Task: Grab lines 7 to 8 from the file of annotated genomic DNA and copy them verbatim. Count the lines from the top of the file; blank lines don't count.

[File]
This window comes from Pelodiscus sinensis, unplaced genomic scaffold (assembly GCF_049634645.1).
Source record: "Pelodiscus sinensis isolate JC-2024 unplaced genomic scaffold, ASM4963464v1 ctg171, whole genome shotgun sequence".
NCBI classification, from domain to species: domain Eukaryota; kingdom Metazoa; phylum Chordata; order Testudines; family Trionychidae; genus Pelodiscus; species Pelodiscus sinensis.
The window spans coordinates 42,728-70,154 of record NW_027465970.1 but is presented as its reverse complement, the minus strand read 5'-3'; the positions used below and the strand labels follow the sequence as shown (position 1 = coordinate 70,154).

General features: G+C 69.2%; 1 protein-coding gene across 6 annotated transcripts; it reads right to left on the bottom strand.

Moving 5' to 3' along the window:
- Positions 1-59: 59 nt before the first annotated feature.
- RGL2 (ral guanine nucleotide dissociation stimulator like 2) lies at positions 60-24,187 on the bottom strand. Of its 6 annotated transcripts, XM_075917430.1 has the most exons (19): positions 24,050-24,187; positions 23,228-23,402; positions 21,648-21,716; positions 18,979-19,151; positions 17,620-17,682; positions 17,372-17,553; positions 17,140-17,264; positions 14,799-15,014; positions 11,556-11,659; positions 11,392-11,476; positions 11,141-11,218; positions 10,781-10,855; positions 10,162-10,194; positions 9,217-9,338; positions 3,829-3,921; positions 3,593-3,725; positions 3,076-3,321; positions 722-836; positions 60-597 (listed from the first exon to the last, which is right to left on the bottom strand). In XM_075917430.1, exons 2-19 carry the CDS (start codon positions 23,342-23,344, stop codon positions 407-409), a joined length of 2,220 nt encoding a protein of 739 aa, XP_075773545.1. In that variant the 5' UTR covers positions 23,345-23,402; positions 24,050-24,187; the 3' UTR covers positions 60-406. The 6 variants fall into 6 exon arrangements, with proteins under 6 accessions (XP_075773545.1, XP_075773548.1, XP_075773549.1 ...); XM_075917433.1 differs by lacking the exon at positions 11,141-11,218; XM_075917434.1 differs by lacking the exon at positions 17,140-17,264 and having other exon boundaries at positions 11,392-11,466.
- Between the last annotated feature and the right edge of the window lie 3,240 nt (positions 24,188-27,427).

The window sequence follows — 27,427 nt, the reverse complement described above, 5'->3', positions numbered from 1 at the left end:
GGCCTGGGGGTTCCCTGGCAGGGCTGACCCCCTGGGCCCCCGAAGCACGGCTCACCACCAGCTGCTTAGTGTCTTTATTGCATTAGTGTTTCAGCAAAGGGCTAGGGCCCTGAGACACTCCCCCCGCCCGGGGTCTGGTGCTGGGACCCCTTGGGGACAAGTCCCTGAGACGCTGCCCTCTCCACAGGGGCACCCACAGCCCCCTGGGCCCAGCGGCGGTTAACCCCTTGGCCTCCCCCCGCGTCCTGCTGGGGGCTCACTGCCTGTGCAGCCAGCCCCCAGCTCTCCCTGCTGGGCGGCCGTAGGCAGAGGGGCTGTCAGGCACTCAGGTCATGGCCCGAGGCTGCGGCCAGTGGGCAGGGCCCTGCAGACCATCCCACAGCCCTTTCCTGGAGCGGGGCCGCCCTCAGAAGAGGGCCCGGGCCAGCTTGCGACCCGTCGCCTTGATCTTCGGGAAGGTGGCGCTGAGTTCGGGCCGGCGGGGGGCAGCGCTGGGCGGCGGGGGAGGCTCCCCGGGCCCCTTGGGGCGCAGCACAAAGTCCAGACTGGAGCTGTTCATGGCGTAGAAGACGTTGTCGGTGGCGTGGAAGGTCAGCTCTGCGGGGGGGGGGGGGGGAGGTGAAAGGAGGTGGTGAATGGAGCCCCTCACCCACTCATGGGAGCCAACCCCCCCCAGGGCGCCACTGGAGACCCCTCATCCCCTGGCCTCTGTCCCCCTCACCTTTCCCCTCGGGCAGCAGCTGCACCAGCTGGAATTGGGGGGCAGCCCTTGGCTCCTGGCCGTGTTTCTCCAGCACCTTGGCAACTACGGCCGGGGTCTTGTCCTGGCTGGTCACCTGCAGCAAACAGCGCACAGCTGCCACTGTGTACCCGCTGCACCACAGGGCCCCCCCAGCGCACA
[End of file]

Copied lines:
- Positions 1-59: 59 nt before the first annotated feature.
- RGL2 (ral guanine nucleotide dissociation stimulator like 2) lies at positions 60-24,187 on the bottom strand. Of its 6 annotated transcripts, XM_075917430.1 has the most exons (19): positions 24,050-24,187; positions 23,228-23,402; positions 21,648-21,716; positions 18,979-19,151; positions 17,620-17,682; positions 17,372-17,553; positions 17,140-17,264; positions 14,799-15,014; positions 11,556-11,659; positions 11,392-11,476; positions 11,141-11,218; positions 10,781-10,855; positions 10,162-10,194; positions 9,217-9,338; positions 3,829-3,921; positions 3,593-3,725; positions 3,076-3,321; positions 722-836; positions 60-597 (listed from the first exon to the last, which is right to left on the bottom strand). In XM_075917430.1, exons 2-19 carry the CDS (start codon positions 23,342-23,344, stop codon positions 407-409), a joined length of 2,220 nt encoding a protein of 739 aa, XP_075773545.1. In that variant the 5' UTR covers positions 23,345-23,402; positions 24,050-24,187; the 3' UTR covers positions 60-406. The 6 variants fall into 6 exon arrangements, with proteins under 6 accessions (XP_075773545.1, XP_075773548.1, XP_075773549.1 ...); XM_075917433.1 differs by lacking the exon at positions 11,141-11,218; XM_075917434.1 differs by lacking the exon at positions 17,140-17,264 and having other exon boundaries at positions 11,392-11,466.